I tend to use all of the resolution that the camera provides and shoot at the highest available. I'd rather start out with a really big high-resolution image and then resize it to whatever size that I want to work with. I keep the original images so if I want to go back and redo something or make a bigger or smaller image, I have the original image to work with.
The self-timer is a very useful feature in a digital camera, especially if you use a tripod or copy stand. The action of pushing the button to take the picture can cause motion problems on the images obtained. The self-timer allows you to disconnect the act of pushing the button from the release of the shutter. I use this feature on all coin images I take.
This is one of the key points that I have figured out over time. Get the camera as far away from the coin as you can. The camera should be as far as you can get it while maintaining good focus and having the coin fill up as much space in the viewfinder as you can. The detector on your camera has a lot of resolution, but if you don't fill the screen with coin, you're not using it.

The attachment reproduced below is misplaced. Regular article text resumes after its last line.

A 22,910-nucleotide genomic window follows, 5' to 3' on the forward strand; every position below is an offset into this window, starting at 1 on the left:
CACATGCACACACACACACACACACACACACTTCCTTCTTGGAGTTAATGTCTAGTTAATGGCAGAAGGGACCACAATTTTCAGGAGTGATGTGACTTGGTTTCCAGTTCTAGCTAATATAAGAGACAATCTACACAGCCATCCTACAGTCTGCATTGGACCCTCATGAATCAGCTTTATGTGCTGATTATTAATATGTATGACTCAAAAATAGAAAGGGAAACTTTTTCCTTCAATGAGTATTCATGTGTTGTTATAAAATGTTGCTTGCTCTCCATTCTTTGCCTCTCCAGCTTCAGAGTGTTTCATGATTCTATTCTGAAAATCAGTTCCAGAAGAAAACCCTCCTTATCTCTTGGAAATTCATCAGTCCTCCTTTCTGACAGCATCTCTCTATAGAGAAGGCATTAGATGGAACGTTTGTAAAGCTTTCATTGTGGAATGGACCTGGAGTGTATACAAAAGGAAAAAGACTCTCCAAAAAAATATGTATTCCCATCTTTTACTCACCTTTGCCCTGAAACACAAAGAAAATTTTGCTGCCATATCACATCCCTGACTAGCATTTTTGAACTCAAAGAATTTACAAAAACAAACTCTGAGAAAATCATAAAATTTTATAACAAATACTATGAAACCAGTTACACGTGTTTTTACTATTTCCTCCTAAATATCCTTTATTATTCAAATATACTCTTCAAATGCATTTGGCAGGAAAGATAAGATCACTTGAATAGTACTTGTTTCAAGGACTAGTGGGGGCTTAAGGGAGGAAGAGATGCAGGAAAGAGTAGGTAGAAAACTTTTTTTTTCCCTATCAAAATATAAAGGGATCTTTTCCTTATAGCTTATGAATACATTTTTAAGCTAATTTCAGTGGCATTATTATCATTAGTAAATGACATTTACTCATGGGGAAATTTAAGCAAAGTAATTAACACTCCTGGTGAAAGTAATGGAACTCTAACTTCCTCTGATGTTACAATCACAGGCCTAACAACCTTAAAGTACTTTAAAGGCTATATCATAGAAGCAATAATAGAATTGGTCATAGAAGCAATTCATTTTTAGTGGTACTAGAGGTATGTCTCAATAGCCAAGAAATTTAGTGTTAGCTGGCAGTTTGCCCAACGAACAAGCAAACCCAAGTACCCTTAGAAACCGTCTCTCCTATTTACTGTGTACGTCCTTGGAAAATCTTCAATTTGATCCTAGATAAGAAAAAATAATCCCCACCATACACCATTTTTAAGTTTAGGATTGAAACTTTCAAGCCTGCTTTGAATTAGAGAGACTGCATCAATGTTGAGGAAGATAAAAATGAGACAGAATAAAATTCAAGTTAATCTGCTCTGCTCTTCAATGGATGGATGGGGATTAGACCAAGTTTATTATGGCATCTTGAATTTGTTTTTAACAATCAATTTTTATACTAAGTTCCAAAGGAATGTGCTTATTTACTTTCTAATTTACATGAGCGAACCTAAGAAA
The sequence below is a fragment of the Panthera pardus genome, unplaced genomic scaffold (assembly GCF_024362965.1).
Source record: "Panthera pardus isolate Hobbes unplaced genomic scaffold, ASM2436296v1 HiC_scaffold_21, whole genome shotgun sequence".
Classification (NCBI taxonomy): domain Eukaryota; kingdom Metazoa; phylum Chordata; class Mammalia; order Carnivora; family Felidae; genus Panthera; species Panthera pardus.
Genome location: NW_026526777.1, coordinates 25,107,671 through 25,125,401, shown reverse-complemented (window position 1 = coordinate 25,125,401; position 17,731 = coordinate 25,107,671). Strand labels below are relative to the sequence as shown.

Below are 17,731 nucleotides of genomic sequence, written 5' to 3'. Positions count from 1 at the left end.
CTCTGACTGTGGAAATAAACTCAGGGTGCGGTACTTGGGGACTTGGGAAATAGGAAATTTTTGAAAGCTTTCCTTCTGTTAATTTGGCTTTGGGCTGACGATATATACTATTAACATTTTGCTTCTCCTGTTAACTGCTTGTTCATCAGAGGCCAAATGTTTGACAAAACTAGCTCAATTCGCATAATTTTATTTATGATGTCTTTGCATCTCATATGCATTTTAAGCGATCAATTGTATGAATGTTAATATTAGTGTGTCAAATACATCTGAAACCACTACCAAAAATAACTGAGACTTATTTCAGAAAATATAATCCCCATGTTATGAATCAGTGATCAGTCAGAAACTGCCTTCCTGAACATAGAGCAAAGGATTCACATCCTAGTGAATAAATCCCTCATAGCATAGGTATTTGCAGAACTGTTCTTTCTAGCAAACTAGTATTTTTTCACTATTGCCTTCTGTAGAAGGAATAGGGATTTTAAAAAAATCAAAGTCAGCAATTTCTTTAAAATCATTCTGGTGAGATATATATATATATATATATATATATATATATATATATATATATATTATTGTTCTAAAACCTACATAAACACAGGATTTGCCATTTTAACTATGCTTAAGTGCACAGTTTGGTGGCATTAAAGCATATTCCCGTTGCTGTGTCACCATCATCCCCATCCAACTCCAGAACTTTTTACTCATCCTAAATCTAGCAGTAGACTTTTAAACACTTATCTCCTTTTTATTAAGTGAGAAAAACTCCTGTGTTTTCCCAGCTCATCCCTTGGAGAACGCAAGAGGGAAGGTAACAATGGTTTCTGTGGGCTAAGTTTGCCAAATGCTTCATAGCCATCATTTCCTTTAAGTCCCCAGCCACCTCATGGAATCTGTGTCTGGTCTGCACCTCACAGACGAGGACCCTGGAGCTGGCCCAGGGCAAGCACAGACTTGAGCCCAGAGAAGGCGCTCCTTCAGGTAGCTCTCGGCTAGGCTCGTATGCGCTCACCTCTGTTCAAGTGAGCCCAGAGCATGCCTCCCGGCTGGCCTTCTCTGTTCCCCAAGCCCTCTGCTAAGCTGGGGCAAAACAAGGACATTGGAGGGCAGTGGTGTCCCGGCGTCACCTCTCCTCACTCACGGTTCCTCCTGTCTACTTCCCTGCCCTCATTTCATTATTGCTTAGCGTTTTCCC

You want the camera to occupy as little of the sky over the coin as is possible. This allows better lighting and helps prevent reflections of your camera from getting into your picture (worst with modern proofs). On preventing reflections: 1) buy a black camera and use a permanent marker to black out the white lettering on the front of the lens, 2) a black sock or black construction paper over the front of the camera can also help. More distance from the coin to the camera allows better lighting, color, and luster.
Many point and shoot cameras have the capability of using add-on macro lenses. These will connect to the filter threads on the end of the lens. These do a good job of pushing the camera farther away form the coin.